Ranking The Best WVU Seasons Of The Pat White Era

Frank AhrensSenior Writer IDecember 16, 2008

Even though there’s one more game to go in this WVU football season, I think it’s fair to say that whether it ends up as a 9-4 or an 8-5 season, it will be the worst of the past four seasons, otherwise known as the Pat White Era.

White was redshirted his first year at WVU, so we’ll call his era the 2005, 2006, 2007 and 2008 seasons.

During that time, WVU has ascended consistent heights not seen before. The team has had single better seasons -- the 1988 and 1993 undefeated seasons, both times playing, more or less, for the national title -- but under White, WVU notched three straight 11-win seasons for the first time in school history and played in two BCS bowls. From 2005-2007, WVU finished ranked in the Top 10 each season.

Here is a ranking of the past four seasons, beginning with No. 4 and ending with No. 1:

4. 2008: In a tumultuous offseason during which WVU loses former head coach Rich Rodriguez to Michigan and instigates a long, painful and public legal action to claim its $4 million buyout payment, WVU hires special teams coach Bill Stewart as the new head coach. WVU loses all coaches but two -- defensive coordinator Jeff Casteel and defensive line coach Bill Kirelawich -- and has to hire an almost entirely new staff, including Wake Forest quarterbacks coach Jeff Mullen to be an offensive coordinator, a job he’d never held before. Stewart vows to diversity offense, Mullen claims it’s still “Pat White’s offense,” but offense never clicks for sustained period during the season; most notably, in its failure to convert third-and-short situations. WVU fans become first puzzled, then angered while watching the once-great offense grind to a halt.   Nevertheless, as transition seasons go -- Paul Johnons’s 9-3 season this year at Georgia Tech, during which he installed a triple-option offense with pro-style players, notwithstanding -- Stewart could have done worse. The real test is next season.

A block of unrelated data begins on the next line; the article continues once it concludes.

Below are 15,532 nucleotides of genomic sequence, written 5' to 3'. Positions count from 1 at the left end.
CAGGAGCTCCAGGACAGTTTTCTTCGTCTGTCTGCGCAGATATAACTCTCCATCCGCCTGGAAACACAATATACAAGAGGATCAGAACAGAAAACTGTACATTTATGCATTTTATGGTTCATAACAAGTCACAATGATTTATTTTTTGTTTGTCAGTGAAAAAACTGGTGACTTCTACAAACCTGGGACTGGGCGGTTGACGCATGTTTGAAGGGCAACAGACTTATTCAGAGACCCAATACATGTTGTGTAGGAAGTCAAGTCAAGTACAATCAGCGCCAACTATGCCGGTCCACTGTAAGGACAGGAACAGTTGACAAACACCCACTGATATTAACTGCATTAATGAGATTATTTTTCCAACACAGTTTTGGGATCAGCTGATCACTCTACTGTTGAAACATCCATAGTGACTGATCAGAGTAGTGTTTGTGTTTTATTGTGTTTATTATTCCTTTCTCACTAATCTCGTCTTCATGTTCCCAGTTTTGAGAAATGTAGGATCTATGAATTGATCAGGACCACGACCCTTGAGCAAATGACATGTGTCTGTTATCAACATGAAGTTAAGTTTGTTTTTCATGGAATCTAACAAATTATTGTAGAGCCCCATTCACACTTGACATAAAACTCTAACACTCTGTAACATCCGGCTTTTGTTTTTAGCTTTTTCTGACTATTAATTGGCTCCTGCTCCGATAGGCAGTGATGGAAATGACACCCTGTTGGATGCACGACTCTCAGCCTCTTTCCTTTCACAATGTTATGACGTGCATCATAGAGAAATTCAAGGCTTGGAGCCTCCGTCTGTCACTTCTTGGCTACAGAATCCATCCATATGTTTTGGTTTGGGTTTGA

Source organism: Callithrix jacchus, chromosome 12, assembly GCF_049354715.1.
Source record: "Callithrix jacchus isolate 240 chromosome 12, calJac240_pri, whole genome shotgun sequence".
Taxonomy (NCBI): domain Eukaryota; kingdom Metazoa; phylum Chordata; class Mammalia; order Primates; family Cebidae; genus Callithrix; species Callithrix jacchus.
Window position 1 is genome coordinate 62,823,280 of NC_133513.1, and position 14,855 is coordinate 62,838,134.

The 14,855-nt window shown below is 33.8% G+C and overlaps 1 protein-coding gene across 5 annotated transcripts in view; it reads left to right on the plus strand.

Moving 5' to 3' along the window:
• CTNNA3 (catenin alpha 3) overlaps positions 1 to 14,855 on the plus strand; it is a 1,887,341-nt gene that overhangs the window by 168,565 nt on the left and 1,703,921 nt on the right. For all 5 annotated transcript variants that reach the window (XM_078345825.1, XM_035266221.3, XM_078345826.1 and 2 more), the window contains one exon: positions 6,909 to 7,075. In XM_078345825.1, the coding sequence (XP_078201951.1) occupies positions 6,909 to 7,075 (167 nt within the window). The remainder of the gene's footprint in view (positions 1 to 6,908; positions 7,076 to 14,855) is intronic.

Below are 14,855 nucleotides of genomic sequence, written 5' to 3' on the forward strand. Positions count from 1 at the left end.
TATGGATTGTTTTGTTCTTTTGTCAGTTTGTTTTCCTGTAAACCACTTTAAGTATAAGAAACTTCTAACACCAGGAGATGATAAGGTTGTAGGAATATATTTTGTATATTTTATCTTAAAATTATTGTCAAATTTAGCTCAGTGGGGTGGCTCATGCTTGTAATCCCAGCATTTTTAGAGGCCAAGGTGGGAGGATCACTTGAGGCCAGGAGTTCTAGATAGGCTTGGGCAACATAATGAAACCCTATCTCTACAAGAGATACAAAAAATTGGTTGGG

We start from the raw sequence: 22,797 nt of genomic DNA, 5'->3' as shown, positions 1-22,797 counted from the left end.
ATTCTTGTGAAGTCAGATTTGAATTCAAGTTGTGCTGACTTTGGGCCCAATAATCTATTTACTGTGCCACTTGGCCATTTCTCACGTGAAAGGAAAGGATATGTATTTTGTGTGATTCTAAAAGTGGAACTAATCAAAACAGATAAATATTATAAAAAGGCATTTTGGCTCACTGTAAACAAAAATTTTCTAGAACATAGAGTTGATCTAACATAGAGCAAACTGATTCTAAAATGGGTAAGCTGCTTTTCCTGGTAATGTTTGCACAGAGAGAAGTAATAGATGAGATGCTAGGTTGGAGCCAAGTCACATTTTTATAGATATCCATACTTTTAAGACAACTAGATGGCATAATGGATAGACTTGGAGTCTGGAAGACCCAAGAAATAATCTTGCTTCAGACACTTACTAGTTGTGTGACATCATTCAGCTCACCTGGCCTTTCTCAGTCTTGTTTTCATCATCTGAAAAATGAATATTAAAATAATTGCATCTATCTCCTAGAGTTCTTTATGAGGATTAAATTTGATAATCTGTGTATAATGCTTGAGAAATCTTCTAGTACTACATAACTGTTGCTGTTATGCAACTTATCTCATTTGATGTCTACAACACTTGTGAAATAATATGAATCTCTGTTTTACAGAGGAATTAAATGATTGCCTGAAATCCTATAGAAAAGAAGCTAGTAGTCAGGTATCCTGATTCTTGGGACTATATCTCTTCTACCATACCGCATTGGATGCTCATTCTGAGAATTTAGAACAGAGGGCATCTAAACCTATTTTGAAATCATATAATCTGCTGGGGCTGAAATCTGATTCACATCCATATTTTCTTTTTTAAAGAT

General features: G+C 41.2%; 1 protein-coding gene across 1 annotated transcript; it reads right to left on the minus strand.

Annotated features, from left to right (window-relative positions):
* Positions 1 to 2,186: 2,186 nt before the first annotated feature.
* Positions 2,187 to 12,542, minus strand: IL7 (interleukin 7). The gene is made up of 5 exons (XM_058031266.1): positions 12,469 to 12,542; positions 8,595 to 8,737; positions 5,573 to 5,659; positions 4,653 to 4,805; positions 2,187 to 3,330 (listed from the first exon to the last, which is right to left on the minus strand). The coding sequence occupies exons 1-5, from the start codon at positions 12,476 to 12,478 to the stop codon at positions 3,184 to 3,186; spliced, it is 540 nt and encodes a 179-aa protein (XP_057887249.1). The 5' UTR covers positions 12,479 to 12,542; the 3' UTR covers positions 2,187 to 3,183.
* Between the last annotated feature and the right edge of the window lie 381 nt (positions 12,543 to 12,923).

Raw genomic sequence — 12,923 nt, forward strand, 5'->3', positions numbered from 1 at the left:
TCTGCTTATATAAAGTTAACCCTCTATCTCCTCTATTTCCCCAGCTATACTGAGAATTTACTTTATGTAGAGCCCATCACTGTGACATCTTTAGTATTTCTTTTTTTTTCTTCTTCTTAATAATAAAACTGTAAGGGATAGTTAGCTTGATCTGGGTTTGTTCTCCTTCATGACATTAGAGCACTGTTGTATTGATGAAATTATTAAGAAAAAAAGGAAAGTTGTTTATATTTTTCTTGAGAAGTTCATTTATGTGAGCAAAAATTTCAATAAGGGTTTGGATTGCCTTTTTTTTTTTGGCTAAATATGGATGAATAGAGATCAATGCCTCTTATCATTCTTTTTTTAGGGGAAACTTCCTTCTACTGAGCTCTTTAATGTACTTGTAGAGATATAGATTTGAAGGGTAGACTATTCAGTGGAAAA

3. 2006 (11-2): WVU enters this season ranked fifth nationally with high expectations following its surprise victory over Georgia in the Sugar Bowl. WVU starts 7-0 but loses national championship hopes in loss at Louisville. Despite rolling up 540 yards and 34 points, WVU commits six fumbles and loses three. These miscues -- including the last college punt of Scott Koslowski, whose kick was returned for a touchdown -- cost WVU the game. WVU responds with two straight wins and climbs back to seven in the rankings before losing to South Florida in another error-filled performance -- three fumbles, two lost, one returned for a touchdown. White is injured and backup Jarrett Brown starts the next the game, home against Rutgers, and guides a thrilling 41-39, triple-overtime victory that puts WVU in the Gator Bowl against Georgia Tech. WVU loses Steve Slaton to injury early in the game and the Mountaineer defense cannot contain Tech wide receiver Calvin Johnson. But in the second half, WVU’s defense stiffens and White almost single-handedly wins the game.